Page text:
Olympian Kyle Carter began his day watching 5-star cross-country at the Land Rover Kentucky Three-Day Event in the warm-up area.
Kyle, who represented Canada at the Olympic Games, the Pan American Games and the World Equestrian Games over the course of his career, clearly knows what it takes to set a horse up to be successful in the challenging, but thrilling cross-country phase.
Heels Down Mag caught up with Kyle back in Kentucky in April. Here are his tips on how to own the warm-up, and to step out of the start box with confidence.
1. It’s all about stretching and feeling loose.
Once a rider is suited up and in the tack, they should spend at least five minutes at just a walk. And don’t skimp at the trot, either. The goal is to give it enough time for the horse’s tendons to feel stretched, Kyle explained.
“You don’t want to stress the tendons, or have them over-flexed over a jump,” he said.
At the five-star level, riders will spend about 45 minutes warming up for cross-country. At a lower-level horse trial, riders should spend at least 25 minutes in the warm-up, Kyle said.
2. Don’t over challenge.
The warm-up is the not the place to push the horse to his limits. Kyle says riders should keep it simple to instill confidence in the horse, and not over-drill any particular angle or other issue.
“What you’ll often see is riders jumping their horses over and over in the warm-up to deal with their nerves,” he described. “You don’t want to give them a bad experience.”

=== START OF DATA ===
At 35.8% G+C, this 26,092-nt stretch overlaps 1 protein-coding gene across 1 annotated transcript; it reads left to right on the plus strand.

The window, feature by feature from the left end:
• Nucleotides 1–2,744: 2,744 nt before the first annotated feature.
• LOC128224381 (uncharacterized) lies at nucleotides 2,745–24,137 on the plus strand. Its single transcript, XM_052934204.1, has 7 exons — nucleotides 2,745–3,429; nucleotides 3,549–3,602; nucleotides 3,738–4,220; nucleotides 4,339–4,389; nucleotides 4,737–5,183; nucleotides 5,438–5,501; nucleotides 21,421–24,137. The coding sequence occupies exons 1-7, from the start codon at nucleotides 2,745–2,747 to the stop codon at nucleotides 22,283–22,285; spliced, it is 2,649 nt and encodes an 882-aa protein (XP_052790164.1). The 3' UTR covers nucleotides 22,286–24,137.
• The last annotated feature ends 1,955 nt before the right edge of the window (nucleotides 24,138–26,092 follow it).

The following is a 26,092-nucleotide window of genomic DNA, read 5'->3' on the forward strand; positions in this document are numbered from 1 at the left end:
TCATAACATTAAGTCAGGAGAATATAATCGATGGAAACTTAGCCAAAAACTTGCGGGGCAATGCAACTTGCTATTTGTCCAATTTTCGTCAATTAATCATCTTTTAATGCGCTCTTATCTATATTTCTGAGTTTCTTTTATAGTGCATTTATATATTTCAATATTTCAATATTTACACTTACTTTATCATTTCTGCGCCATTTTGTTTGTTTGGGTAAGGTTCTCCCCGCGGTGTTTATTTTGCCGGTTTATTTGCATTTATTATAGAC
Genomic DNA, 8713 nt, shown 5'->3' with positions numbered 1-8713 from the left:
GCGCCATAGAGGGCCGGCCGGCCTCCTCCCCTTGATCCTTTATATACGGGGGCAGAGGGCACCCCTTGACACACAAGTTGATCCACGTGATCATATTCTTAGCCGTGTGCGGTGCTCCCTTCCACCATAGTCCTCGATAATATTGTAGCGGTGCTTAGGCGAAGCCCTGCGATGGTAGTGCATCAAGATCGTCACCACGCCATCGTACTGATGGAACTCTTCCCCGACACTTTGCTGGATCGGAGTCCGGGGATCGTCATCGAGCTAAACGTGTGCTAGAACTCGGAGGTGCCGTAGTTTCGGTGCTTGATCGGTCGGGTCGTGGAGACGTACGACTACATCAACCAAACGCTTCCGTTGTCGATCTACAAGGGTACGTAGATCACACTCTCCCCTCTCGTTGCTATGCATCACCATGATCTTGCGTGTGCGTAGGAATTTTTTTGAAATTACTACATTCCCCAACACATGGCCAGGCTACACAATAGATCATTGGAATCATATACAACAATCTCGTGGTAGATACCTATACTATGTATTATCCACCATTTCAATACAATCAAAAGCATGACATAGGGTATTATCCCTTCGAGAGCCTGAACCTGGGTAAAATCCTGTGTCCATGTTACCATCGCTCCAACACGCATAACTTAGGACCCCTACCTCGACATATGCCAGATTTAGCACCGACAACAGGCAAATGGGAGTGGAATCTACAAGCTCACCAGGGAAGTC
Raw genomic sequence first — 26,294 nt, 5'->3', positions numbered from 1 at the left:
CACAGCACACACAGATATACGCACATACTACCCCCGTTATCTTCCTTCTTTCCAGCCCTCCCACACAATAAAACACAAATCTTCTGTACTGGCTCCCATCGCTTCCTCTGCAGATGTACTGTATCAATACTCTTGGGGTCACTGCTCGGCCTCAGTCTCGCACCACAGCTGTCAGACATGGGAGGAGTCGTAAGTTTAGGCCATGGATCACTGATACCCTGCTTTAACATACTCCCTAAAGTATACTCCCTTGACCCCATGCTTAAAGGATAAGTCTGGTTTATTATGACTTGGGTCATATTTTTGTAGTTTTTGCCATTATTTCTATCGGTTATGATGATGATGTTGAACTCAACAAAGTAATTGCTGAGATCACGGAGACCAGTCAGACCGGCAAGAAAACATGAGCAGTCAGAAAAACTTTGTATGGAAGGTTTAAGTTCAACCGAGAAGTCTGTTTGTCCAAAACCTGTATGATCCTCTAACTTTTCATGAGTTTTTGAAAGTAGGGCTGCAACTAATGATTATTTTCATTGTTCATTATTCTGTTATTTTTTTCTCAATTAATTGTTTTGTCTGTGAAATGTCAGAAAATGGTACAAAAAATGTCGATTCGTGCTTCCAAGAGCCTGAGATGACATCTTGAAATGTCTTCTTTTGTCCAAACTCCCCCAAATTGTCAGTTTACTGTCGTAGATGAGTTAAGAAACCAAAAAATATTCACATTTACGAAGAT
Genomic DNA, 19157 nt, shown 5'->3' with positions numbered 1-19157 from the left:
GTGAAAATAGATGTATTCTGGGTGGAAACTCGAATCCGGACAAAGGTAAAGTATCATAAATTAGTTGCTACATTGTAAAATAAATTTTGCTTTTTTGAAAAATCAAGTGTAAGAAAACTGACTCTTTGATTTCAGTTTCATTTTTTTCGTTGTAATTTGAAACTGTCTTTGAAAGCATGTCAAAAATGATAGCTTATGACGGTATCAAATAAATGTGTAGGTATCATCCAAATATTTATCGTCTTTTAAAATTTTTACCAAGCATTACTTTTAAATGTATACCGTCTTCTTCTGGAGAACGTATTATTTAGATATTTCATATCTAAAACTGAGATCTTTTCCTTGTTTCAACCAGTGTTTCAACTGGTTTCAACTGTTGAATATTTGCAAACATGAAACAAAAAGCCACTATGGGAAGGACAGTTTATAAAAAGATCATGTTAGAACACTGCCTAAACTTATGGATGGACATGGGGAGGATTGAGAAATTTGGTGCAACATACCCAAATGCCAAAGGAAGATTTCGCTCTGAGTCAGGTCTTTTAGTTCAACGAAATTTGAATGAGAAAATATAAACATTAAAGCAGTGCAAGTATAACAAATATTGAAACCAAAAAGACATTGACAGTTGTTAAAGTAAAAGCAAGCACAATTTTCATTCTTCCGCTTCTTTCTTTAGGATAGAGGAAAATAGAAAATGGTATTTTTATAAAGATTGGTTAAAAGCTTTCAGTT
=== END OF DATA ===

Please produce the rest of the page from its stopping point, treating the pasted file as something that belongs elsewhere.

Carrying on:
3. Address the “spooky” stuff head on.
As Kyle and spectators watched riders like Sharon White and Caroline Martin warm up on a sunny spring day in Kentucky, he noted how both riders made sure to walk their horses close to the crowds at the fence line.
“You can walk them by the crowds to help them settle,” Kyle explained. “Or some may be better if you come by the crowds while working, at the trot or canter.”
Either way, the goal is to eliminate the crowds and the “spooky” stuff as a problem right away.
4. Jumping less is actually more.
Kyle suggests jumping five-to-six times in the warm-up area. This goes back to his mantra of “keeping it simple” and not over-drilling. You don’t want to introduce a bad angle or anything too challenging. And remember, you want to save enough horse for show jumping the next day. Help the horse find the right stride and distance to the fences, then call it day, Kyle said.
Don’t forget to cool out.
5. Don’t forget to cool out.
After warming up on the flat and over fences, Kyle stresses that you should leave yourself enough time for the horse to cool out and settle. Walk the horse on a loose rein, if he’s relaxed enough, to let him catch his breath before entering the start box. Kyle suggests leaving five to 10 minutes for this “cool down” period.